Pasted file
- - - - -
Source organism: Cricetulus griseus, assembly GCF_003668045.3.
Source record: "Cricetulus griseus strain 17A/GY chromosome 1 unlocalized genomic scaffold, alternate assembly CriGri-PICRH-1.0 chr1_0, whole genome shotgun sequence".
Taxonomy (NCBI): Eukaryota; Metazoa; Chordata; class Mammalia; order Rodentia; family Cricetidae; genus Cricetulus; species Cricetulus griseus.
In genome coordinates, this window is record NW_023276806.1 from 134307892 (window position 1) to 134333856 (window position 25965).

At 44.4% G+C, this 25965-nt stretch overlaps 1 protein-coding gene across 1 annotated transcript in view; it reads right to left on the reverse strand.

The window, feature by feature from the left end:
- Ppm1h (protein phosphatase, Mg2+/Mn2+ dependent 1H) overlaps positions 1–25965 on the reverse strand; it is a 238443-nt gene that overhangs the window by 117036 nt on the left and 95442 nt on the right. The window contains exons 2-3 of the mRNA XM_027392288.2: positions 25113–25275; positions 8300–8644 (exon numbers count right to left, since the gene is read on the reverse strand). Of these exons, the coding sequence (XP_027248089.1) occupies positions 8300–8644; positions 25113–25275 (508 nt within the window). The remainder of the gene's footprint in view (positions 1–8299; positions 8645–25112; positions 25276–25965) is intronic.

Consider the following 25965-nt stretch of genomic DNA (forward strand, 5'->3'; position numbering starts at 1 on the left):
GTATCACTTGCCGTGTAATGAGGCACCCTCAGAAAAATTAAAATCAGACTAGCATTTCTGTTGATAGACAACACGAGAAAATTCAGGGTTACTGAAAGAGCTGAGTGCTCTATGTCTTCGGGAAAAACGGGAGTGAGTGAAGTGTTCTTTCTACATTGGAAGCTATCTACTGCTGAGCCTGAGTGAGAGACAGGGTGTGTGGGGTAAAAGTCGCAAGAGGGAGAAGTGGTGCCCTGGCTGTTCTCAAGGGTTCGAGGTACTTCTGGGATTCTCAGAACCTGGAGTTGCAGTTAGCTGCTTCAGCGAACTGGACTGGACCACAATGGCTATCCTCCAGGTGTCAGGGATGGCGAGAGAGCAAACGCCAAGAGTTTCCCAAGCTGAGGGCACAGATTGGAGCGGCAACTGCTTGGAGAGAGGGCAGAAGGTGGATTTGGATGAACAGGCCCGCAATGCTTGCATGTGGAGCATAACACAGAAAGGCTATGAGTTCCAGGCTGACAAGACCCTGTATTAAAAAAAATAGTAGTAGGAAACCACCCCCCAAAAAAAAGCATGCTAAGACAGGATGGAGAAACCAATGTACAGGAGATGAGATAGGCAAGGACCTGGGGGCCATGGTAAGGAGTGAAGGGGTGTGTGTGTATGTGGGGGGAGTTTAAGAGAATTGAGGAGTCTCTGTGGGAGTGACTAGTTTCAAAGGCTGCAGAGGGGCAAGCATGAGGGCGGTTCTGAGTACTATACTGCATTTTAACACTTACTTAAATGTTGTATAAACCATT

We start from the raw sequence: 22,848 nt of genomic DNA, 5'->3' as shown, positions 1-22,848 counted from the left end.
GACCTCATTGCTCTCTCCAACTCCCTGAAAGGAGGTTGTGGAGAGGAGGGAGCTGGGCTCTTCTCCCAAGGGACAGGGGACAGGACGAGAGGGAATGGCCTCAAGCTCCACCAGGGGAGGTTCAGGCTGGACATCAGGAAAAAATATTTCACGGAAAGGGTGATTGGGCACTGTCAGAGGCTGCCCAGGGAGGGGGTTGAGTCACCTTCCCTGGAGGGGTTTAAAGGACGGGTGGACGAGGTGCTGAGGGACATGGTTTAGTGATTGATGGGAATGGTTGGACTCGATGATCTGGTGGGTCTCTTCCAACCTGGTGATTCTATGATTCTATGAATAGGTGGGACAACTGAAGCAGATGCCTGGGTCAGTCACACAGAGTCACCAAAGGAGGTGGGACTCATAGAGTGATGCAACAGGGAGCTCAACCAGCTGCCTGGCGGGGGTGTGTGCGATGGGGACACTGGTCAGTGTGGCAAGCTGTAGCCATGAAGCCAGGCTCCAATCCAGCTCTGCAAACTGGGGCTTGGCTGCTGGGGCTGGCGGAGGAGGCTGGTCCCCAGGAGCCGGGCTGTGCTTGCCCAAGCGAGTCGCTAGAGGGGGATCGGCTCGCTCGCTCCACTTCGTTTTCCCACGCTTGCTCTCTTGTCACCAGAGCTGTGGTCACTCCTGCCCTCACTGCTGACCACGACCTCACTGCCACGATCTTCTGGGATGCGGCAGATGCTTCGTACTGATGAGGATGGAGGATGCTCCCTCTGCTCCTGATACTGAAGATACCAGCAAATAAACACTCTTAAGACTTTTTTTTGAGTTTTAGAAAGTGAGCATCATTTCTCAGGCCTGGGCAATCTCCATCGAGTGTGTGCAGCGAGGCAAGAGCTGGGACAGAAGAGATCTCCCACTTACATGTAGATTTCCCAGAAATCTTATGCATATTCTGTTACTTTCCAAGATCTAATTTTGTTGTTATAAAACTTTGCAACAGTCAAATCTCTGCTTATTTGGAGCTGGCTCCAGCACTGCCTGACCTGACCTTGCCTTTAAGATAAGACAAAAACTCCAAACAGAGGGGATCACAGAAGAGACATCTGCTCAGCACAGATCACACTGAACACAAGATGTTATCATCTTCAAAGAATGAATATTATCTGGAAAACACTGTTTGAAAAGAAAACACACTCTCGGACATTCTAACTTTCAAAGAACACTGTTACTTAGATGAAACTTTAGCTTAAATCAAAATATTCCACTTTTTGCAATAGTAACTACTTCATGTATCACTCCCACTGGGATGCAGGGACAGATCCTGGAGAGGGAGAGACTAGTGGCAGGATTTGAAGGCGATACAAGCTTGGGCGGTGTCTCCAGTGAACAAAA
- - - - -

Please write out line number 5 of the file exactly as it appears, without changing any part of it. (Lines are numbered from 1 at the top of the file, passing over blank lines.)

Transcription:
At 44.4% G+C, this 25965-nt stretch overlaps 1 protein-coding gene across 1 annotated transcript in view; it reads right to left on the reverse strand.